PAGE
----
Becky says things about … losing it in lockdown

Greetings isolators!

IT’S FRIDAY!!! Quick, get out the party poppers and the party hats woooooo.

Put your hands up if you lost it to the Week 3 Wobble last week?


The Week 3 Wobble was borne from the following factors:

  •  By Week 3 I realised I’d completed most of the time-consuming activities I’d planned to keep myself busy (cleaned the blinds with a toothbrush, arranged my tinned food alphabetically, took all my books out of the bookcase, set aside one for the charity shop, put them all back in a slightly different order etc.)
  • By Week 3 the last dribs and drabs of work had fallen away completely
  • By Week 3 the novelty of having all this time and of being able to hear the birds and smell the flowers and see the sky bla bla bla had worn off
  • I suddenly remembered why we’re in lockdown.

And all of these factors clicked into place at exactly the same time, setting off an uncontrolled snowballing of doomish truths: suddenly my friends and family seemed very far away and I realised I was utterly desperate for human contact of any form –

– the prospect of another evening in my tiny flat was suddenly grim; the pressure of relying solely on my own motivation to keep myself occupied became suddenly overwhelming, and the fear of this virus as the deaths ceaselessly climbed to eye-watering and devastating numbers became suddenly acute and terrifying, and all of the above exploded in the Week 3 Wobble that manifested itself in a brief but fairly intense meltdown on the floor of my flat.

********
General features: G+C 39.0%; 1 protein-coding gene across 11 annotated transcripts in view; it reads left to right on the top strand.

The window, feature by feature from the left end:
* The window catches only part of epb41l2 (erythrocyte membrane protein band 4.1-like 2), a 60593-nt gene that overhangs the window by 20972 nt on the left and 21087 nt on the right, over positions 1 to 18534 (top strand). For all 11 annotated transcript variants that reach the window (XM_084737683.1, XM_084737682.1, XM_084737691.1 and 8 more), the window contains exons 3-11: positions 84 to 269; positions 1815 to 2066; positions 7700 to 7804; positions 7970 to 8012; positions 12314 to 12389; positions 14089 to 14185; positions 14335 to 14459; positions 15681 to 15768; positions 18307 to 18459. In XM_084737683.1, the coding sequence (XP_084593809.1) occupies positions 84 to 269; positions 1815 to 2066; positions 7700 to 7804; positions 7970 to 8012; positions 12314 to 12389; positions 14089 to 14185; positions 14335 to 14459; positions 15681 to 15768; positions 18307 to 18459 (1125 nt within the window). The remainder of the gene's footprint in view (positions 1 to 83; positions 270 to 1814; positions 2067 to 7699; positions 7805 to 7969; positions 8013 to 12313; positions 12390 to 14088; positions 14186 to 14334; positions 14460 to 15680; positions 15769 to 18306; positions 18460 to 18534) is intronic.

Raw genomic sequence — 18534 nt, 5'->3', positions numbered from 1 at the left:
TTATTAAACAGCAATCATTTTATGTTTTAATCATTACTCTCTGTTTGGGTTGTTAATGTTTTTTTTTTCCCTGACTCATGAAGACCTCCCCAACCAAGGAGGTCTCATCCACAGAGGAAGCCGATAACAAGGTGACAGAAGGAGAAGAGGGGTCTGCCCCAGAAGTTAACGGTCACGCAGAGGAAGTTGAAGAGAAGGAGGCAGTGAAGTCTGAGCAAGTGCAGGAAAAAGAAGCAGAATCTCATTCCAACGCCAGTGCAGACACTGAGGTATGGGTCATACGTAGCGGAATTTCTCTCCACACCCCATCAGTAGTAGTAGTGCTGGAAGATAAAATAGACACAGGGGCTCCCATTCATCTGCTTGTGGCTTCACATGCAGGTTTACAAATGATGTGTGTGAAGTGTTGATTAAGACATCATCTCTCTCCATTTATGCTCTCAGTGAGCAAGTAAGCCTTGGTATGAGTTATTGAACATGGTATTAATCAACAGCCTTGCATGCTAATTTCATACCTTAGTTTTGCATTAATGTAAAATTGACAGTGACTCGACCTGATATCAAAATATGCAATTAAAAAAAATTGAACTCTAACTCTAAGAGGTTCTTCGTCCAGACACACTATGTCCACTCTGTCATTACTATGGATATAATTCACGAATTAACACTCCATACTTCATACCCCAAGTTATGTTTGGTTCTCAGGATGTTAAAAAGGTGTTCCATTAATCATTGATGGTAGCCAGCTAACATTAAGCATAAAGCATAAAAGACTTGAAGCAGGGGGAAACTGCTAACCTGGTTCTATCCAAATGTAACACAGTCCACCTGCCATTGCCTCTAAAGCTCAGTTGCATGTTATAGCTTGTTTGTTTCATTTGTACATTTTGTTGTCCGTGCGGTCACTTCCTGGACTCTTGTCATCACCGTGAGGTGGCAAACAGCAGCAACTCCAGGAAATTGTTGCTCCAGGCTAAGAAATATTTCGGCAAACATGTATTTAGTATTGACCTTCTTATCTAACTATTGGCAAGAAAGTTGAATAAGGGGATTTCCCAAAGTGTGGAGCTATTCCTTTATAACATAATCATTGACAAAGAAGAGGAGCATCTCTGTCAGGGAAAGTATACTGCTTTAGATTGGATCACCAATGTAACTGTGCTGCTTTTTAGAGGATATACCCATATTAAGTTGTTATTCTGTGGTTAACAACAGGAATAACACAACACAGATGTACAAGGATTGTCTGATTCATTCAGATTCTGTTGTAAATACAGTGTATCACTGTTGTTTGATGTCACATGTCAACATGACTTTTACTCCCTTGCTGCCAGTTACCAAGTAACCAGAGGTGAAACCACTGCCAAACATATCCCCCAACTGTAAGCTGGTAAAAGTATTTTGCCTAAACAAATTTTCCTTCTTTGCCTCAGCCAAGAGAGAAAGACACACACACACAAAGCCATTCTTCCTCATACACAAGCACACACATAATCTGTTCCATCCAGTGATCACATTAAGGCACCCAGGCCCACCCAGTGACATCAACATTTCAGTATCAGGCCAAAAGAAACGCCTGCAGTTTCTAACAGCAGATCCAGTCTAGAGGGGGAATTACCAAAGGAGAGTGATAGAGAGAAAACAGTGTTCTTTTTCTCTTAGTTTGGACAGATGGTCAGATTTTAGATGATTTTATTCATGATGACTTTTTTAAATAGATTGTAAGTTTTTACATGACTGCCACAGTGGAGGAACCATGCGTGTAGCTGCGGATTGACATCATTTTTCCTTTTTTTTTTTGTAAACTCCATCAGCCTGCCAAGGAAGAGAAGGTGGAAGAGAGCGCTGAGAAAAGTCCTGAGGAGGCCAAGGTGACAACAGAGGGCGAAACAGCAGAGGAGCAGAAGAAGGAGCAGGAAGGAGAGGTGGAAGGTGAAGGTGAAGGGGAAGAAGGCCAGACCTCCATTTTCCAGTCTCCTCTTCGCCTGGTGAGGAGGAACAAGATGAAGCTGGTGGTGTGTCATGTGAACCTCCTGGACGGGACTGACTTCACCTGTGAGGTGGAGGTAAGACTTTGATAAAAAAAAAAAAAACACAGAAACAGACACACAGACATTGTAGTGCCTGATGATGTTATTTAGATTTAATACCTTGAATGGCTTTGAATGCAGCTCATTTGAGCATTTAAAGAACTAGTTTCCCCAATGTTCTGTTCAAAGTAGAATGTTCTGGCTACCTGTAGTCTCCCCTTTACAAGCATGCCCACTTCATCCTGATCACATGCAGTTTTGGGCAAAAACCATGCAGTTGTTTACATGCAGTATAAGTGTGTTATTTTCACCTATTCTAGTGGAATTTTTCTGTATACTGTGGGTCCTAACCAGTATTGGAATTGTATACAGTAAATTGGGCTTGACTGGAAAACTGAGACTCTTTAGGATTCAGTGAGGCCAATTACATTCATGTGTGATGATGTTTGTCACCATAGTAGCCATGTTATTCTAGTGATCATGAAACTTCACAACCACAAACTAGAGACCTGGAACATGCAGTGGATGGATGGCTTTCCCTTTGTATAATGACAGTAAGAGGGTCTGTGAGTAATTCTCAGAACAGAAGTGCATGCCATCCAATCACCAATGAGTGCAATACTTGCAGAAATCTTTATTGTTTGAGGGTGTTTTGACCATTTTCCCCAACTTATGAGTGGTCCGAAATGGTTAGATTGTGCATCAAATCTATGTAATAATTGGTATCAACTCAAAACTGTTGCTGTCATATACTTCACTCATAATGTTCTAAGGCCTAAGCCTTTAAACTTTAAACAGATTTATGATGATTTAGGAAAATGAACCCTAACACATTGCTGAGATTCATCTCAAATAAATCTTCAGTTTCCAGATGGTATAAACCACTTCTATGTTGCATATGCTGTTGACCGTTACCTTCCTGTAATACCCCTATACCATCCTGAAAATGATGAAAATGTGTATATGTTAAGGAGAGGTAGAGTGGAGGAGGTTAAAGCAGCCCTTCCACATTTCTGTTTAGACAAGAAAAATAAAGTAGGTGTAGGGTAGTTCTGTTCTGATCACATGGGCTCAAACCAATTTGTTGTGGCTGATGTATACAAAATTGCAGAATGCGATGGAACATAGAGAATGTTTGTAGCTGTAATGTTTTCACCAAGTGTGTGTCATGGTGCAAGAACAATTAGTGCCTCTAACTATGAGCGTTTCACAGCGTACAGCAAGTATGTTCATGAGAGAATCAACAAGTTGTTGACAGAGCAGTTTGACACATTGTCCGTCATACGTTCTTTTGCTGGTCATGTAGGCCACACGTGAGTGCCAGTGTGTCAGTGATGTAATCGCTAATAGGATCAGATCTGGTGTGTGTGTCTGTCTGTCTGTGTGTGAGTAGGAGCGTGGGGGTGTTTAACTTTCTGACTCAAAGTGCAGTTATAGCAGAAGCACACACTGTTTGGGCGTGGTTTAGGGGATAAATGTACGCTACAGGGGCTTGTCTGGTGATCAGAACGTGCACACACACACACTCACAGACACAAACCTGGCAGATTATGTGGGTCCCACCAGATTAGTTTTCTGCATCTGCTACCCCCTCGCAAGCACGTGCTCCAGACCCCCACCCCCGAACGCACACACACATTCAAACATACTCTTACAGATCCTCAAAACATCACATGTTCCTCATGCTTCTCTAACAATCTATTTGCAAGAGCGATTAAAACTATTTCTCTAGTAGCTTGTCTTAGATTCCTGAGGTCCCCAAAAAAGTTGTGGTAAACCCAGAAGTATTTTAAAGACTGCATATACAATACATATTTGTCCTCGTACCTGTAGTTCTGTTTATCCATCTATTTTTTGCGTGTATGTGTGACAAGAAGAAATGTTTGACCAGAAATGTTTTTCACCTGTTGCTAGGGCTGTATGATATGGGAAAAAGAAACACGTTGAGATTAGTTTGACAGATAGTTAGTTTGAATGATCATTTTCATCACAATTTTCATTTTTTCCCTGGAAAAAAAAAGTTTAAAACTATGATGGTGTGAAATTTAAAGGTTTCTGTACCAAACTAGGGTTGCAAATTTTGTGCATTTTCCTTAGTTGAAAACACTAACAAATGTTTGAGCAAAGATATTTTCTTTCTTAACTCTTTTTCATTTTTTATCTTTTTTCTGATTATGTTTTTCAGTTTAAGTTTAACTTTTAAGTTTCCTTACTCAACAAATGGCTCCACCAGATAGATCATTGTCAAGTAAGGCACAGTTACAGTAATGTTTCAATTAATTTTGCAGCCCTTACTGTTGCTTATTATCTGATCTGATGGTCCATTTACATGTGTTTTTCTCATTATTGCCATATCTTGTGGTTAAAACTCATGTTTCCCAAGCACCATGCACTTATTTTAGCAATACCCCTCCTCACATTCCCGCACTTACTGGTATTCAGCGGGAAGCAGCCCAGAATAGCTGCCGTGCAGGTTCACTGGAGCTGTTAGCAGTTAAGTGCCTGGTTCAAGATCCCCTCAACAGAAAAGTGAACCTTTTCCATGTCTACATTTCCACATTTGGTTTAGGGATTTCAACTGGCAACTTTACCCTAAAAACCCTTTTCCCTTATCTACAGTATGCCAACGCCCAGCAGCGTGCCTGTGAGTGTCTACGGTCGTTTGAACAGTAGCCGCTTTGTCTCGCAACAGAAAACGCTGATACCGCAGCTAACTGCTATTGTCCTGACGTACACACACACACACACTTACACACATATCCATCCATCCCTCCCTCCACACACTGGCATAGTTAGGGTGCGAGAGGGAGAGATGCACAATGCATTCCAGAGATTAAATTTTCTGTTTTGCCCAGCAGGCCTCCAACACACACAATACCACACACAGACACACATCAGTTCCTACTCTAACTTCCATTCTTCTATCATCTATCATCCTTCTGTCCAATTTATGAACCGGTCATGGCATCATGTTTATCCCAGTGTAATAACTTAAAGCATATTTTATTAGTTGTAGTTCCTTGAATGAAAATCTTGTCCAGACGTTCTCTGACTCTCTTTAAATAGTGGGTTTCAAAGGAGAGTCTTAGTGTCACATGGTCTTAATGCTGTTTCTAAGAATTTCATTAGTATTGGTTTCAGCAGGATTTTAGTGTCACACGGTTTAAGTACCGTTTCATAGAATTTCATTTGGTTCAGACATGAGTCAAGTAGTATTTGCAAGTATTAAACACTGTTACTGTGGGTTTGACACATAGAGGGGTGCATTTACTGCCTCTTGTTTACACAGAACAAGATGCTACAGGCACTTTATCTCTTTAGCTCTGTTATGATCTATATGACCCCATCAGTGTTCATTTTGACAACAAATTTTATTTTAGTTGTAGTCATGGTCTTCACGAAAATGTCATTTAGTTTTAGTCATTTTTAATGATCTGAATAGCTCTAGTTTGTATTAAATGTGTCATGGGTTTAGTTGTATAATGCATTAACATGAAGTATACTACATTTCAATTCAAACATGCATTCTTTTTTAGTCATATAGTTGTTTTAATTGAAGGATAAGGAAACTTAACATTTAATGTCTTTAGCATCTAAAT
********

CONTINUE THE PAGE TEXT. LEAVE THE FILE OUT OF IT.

But having spoken to several chums, it would appear that many of them also lost it to the Week 3 Wobble, as the adrenaline of the novelty of the first two weeks subsided and stored-up feelings of frustration, despair and fear managed to break through the sunshine and blue skies and remind us all that


And whilst I feel much better this week, this lockdown is definitely starting to take its toll.